Sherin Mathews has been missing for two weeks. She disappeared Saturday, October 7 after her thirty-seven-year-old father, Wesley Mathews, alleges that he took her outside, behind the family’s backyard fence. He made the toddler stay roughly 100-feet away near a tree, in the dark, all alone. He told police he did that at 3 AM and that he knew that coyotes had been sighted in the area.

When Mathews returned outside for the three-year-old little girl, he couldn’t see very well as he looked around. He didn’t find her. He decided to return to the family’s home, without his toddler daughter.

He said that he thought Sherin might find her way home by herself. Let’s recall, however, he told law enforcement there was poor visibility, but he anticipated a toddler would be able to see better in the dark than he was able?

Toddler’s father didn’t tell police someone drove family’s SUV, but he mentioned doing laundry

He went back to the family’s house. No call to police and no waking his wife. Instead, he thought it was a good time to wash a load of clothes. He finally called police shortly after 8 AM to report Sherin missing, but he neglected to also tell authorities that someone drove the family’s 2013 maroon Acura MDX SUV between 4 AM and 5 AM.

The little girl’s mother, Sini Mathews, could not have driven the SUV if we are to believe what Sherin’s parents told law enforcement.

She slept through everything that happened while her toddler daughter went missing until police arrived on-scene sometime after 8 AM. Neither parent has volunteered to authorities who drove the vehicle, where the vehicle was driven, and why the vehicle was driven. What is known is the duration, not the absolute distance, that the SUV was driven.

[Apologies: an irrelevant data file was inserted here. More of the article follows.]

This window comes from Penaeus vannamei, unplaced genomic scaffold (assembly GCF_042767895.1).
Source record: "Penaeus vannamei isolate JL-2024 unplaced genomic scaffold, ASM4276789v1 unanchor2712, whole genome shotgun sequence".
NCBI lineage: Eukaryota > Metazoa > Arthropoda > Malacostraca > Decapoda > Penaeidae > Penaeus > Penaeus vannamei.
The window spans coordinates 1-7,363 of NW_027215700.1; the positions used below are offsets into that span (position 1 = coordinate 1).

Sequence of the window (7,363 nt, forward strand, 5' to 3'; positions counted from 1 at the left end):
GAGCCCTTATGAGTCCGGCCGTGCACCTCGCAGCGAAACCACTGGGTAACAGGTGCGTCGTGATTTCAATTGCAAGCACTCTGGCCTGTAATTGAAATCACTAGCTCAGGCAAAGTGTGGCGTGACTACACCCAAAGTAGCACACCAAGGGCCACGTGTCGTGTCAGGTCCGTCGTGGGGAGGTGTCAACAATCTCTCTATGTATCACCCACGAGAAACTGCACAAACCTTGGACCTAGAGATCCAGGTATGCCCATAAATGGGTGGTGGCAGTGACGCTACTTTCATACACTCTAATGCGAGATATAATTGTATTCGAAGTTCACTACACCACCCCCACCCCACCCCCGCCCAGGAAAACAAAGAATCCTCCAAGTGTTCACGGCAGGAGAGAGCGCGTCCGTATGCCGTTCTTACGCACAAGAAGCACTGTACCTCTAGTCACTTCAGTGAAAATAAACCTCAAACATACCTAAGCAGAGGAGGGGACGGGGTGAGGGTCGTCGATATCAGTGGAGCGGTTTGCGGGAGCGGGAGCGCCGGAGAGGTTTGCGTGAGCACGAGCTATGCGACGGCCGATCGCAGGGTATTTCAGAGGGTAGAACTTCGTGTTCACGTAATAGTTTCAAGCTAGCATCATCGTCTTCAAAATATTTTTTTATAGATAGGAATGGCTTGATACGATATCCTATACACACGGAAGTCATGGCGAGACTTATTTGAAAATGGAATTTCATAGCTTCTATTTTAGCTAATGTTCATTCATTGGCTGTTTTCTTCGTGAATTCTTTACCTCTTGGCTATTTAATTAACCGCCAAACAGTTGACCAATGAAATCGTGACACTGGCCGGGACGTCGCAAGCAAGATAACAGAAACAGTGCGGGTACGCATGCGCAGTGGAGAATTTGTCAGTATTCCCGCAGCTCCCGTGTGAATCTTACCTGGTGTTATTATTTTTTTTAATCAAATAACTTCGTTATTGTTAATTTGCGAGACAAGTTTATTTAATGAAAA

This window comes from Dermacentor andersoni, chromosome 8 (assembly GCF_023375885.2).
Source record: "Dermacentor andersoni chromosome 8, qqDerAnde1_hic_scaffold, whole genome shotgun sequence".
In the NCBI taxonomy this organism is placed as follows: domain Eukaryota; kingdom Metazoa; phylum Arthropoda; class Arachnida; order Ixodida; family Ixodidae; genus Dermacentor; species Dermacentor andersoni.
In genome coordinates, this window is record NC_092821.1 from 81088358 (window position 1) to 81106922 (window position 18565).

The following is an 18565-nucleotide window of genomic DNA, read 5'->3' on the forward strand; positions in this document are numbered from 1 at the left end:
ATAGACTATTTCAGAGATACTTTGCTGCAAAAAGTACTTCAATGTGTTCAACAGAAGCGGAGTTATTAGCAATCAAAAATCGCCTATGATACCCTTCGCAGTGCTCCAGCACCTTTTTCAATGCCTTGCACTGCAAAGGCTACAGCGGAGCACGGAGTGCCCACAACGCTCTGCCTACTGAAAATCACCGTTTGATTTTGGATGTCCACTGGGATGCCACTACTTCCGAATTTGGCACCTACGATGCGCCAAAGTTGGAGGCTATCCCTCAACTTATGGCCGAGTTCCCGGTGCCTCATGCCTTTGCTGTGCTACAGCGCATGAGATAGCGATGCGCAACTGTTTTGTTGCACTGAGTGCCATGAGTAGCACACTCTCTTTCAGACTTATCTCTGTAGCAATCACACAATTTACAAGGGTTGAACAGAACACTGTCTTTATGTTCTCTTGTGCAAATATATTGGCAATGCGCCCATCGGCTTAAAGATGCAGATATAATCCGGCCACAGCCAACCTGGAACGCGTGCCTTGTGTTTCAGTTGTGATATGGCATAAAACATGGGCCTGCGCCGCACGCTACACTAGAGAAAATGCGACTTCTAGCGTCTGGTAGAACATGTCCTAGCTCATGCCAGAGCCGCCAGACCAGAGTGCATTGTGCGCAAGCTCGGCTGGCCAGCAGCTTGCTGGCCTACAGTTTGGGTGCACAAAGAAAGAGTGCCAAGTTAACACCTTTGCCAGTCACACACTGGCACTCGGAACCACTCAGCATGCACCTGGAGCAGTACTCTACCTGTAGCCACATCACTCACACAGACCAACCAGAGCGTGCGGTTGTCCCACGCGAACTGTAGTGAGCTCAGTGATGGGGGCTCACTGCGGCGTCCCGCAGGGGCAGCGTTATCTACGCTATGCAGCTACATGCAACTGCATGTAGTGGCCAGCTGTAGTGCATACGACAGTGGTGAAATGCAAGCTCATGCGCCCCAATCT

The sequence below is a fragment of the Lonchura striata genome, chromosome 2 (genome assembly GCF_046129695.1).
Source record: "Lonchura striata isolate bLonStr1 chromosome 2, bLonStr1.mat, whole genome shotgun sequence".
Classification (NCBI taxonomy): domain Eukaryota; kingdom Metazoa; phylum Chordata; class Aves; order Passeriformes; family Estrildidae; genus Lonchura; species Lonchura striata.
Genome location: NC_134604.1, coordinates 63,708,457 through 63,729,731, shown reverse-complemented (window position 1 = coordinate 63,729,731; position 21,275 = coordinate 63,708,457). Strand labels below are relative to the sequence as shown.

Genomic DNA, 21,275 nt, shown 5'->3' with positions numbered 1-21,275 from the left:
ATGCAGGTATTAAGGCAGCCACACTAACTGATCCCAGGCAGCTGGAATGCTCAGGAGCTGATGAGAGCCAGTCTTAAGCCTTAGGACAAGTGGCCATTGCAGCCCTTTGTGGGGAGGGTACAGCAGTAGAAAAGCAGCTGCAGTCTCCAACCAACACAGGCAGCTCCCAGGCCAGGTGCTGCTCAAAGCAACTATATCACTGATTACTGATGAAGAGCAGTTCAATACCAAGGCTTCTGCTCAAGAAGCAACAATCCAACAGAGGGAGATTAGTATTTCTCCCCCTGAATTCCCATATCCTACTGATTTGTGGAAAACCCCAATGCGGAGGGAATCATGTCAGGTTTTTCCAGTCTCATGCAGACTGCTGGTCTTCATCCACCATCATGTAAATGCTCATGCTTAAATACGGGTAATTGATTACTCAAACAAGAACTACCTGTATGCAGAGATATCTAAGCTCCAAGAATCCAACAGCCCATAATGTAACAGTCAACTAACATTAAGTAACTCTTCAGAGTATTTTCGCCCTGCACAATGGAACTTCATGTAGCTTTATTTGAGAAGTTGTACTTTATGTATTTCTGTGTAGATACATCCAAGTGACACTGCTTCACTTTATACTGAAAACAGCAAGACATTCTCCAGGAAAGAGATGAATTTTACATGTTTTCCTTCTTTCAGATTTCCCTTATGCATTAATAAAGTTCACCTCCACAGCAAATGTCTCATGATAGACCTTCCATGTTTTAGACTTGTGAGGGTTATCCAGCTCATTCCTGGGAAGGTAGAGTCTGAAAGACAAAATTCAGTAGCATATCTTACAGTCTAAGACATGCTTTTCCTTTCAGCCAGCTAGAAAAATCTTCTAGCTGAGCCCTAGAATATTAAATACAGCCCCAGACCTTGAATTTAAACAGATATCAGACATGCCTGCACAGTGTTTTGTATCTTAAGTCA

In light of what law enforcement has pieced together from evidence, the SUV was driven, at most, 30 minutes one direction and 30 minutes back to the Mathews’ home. That is the longest distance possible. Police seek surveillance footage of the family’s SUV from people and businesses within a 30-mile radius of the Mathews’ home.

Parents not cooperating with authorities, but one of missing child’s parents knows who drove SUV

The parents are not cooperating with law enforcement following the arrest of Wesley Mathews on child abandonment or endangerment charges and CPS having removed the couple’s four-year-old daughter from the home. That’s a shame. Someone in the Mathews’ house knows who drove the SUV the morning a 22-pound little girl disappeared.

Missing child’s rights should trump parents’ expectation of privacy for family vehicle

Technology, however, can speak to law enforcement as a result of evidence collected in a case when the time was and remains critical in finding Sherin Mathews. That leads to this: The expectation of privacy.

People have a reasonable expectation of during in certain places, including restrooms, private residences, and hotel rooms.

If the SUV was equipped with so-called smart technology or myriad microchips, all bets should be off when it comes to the family-owned SUV when there is a missing child such as Sherin Mathews. Law enforcement’s ability and need to access all information directly related to the use of that vehicle on a morning when the family’s little girl went missing should not be slowed or hindered by the family. They should not be delayed in their search for the little girl by having to secure a warrant via subpoena to access the microchips.

Toddler’s mother wants daughter returned but didn’t consent to voluntary search